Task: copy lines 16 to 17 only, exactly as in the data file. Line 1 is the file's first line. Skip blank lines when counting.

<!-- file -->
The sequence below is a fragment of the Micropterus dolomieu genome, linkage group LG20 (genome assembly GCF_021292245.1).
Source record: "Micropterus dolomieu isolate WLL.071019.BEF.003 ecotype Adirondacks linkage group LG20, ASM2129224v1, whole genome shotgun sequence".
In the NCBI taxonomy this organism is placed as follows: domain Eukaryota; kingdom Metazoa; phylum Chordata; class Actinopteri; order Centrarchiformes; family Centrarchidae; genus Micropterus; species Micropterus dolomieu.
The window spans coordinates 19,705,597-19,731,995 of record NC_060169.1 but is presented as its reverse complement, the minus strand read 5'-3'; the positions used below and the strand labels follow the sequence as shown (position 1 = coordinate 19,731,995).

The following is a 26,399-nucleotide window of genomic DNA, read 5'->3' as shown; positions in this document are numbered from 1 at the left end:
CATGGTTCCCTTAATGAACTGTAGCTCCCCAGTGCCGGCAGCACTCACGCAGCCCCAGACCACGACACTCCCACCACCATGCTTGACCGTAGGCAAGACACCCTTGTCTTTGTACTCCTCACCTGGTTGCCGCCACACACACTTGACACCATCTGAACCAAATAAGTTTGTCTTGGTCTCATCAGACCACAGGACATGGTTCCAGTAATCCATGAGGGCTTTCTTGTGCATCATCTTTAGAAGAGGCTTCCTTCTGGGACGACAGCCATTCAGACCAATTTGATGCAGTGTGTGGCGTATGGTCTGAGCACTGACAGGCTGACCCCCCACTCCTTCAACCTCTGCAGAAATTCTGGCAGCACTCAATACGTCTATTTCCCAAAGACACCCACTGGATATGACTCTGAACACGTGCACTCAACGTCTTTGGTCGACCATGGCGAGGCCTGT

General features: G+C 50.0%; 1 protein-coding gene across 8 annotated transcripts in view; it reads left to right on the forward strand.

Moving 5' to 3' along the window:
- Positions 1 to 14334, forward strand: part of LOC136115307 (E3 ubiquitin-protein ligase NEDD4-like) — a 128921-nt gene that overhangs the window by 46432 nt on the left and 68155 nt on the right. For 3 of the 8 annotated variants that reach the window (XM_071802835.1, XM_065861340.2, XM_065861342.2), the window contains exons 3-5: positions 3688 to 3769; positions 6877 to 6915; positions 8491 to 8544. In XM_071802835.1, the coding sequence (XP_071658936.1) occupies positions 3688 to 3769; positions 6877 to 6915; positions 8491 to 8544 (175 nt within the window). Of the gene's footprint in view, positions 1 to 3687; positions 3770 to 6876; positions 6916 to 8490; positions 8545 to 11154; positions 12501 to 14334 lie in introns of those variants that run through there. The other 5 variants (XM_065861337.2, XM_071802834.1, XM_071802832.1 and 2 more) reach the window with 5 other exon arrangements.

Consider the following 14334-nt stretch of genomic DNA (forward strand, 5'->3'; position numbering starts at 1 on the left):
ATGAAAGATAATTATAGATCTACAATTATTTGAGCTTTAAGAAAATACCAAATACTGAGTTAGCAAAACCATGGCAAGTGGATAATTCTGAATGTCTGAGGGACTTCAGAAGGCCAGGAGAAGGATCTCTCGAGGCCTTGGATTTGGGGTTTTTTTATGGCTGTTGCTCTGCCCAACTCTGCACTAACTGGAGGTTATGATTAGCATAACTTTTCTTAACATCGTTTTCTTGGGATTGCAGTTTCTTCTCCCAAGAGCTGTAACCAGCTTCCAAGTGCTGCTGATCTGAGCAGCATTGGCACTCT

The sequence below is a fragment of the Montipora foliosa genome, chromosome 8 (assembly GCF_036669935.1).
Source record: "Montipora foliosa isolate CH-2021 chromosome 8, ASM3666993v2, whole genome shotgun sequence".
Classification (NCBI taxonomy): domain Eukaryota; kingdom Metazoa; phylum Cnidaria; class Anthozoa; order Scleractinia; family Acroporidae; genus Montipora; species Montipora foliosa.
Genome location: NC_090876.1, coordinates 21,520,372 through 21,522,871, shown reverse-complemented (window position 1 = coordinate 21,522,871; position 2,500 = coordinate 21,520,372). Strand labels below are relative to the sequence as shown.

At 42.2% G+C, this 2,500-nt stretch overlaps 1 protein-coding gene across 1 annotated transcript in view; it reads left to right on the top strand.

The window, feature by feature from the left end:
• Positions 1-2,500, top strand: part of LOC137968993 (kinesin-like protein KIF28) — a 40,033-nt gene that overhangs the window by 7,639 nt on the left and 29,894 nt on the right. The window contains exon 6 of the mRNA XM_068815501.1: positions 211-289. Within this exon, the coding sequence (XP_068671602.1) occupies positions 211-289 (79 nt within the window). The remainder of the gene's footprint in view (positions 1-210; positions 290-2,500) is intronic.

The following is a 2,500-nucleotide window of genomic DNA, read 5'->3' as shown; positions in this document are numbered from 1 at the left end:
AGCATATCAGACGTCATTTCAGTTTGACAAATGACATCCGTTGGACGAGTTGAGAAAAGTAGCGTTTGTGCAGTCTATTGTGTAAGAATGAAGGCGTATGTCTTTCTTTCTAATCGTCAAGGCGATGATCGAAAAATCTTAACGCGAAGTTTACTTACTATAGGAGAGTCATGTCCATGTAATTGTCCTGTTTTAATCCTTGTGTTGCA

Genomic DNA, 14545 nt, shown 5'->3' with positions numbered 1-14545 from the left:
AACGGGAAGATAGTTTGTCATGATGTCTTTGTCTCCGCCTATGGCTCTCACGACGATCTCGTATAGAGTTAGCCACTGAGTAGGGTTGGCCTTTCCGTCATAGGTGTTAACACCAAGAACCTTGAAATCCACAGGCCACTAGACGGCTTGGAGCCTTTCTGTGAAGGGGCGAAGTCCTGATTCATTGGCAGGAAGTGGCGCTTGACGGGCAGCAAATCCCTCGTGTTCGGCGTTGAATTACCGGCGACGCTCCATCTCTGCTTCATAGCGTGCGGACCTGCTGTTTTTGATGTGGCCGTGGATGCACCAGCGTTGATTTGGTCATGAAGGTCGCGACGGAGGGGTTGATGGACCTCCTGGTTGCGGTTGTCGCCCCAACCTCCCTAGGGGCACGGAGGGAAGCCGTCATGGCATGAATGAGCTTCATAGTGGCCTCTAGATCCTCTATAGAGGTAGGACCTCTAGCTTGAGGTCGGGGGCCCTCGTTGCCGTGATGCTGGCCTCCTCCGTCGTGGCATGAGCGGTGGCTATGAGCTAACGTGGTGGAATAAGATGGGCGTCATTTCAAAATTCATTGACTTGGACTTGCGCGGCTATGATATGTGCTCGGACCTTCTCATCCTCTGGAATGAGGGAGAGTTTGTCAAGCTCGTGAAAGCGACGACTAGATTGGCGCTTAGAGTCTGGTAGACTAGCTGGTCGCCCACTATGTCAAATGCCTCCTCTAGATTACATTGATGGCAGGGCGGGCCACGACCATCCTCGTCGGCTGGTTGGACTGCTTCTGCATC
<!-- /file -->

At 42.2% G+C, this 2,500-nt stretch overlaps 1 protein-coding gene across 1 annotated transcript in view; it reads left to right on the top strand.

The window, feature by feature from the left end: